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Success Ladder – From Need to Value-EN

Alonso Alvarez

Alonso Alvarez

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Identify Business Needs

In the previous article we talked about a cyclical approach to value management using the Value Validation Cycle. That model may sound reasonable, but it is also quite abstract. It takes more to achieve its purpose: the “Success Ladder” that incorporates the Value Validation Cycle’s steps to go from the business need to value delivery.

The Success Ladder always starts with the identified business need and ends with the desired outcome, but it also incorporates a variable number of steps and components to complete the ladder. Each need and/or problem can be approached in many ways, but an effective way to get closer to the solution is to imagine what achieving success looks like, then work backwards to determine the steps needed to get there.

Working backwards is comprised of a series of intermediate steps designed to determine the:

  • discovery of the need and its audience
  • stages that facilitate the delivery of the solution
  • recognition that the expected result has been achieved

Or, from another perspective:

  • the value hypothesis
  • the means to validate it
  • the evidence that confirms it

Identify Barriers

Generally, the Success Ladder looks like this, although it will vary in length depending on the number of intermediate steps needed:

Each of the steps has results that take it to the next step on the scale. As these progressive steps get closer to the desired result, they help to identify the barriers of achieving the next step. The barriers of each step are solved with a series of capabilities that can be addressed in various ways. So, moving step by step helps to specify the final process (project, activity, initiative) necessary to achieve the desired end result.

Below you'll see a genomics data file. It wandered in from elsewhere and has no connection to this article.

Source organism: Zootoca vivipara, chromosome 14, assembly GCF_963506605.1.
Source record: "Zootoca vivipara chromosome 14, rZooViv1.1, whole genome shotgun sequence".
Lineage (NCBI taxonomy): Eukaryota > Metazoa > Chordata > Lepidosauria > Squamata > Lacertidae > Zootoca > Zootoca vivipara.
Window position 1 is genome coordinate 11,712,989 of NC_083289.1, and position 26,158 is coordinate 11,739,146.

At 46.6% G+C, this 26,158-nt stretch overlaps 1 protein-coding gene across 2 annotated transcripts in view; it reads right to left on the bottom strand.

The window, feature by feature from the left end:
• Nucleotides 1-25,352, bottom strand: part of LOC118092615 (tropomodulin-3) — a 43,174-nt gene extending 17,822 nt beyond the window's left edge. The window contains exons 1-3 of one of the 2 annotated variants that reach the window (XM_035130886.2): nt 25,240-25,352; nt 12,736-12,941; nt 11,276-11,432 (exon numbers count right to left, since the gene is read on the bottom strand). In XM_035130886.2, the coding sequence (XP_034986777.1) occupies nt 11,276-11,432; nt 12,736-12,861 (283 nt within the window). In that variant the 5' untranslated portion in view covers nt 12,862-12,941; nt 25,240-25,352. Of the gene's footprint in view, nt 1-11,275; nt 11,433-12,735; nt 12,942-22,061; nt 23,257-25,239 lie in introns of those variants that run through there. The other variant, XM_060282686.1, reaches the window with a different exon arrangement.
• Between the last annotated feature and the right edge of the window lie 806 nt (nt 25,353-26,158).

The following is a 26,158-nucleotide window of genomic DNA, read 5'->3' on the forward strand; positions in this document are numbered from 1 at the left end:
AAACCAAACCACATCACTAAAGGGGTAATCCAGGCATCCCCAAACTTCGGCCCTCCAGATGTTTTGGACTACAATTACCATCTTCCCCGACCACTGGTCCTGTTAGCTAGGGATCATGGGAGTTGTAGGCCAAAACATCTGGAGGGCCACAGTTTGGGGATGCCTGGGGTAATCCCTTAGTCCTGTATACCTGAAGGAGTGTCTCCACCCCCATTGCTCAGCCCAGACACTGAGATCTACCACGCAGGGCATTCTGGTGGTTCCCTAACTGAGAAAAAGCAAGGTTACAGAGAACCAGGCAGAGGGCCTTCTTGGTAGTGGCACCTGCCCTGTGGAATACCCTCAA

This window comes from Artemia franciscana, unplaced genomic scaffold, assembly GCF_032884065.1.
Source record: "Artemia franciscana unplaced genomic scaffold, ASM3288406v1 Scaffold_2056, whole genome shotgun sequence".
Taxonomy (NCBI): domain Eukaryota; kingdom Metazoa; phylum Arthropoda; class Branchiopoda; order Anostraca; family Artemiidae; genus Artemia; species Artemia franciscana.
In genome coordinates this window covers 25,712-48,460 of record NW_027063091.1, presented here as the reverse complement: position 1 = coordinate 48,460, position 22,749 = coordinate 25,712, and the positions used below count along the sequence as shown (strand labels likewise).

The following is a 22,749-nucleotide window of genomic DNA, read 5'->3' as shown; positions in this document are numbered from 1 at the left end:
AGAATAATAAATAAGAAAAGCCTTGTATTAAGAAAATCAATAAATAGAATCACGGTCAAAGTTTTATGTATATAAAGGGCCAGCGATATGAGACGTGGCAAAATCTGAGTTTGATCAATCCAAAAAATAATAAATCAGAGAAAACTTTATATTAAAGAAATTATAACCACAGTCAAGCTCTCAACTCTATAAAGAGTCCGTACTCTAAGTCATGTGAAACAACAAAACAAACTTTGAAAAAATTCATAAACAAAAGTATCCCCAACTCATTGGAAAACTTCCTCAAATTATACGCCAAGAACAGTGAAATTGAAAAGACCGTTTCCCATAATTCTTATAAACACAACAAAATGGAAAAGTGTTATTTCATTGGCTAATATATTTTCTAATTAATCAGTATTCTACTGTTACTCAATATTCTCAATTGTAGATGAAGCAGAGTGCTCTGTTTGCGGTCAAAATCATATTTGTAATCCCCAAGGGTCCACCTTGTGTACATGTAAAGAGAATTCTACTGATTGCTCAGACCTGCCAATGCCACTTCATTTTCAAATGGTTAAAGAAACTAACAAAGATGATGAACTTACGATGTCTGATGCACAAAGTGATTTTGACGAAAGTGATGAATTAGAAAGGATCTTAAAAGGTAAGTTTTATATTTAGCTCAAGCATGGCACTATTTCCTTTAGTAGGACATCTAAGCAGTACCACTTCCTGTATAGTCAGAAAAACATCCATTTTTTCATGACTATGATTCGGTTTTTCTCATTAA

The start (problem or need) and the end (what the expected result looks like) can be easy to imagine and manage. But let’s explore the intermediate steps in a little more detail.

Breaking Through the Barriers

Each step has a result. That result is what we get after breaking through some kind of barrier. When barrier or blockage can only be eliminated by actions, a new step or results is created. Results require actions, investment, effort, etc. to eliminate the barrier. Actions involving alternatives (Solution Options) that must be analyzed, evaluated, and addressed.

Find Solutions to a Problem

In this model, when talking about Solution Options, we recognize that there is not a single solution for each problem. (A single solution involves detailed planning in advance and elimination of possibilities). Instead, this model uses a progressive approach that is based on evidence.

The intermediate steps pave the way to the end state using the Solution Option as a vehicle. The intermediate steps are structured in three blocks:

  1. Discovering the need for a solution
  2. Creation, delivery, and deployment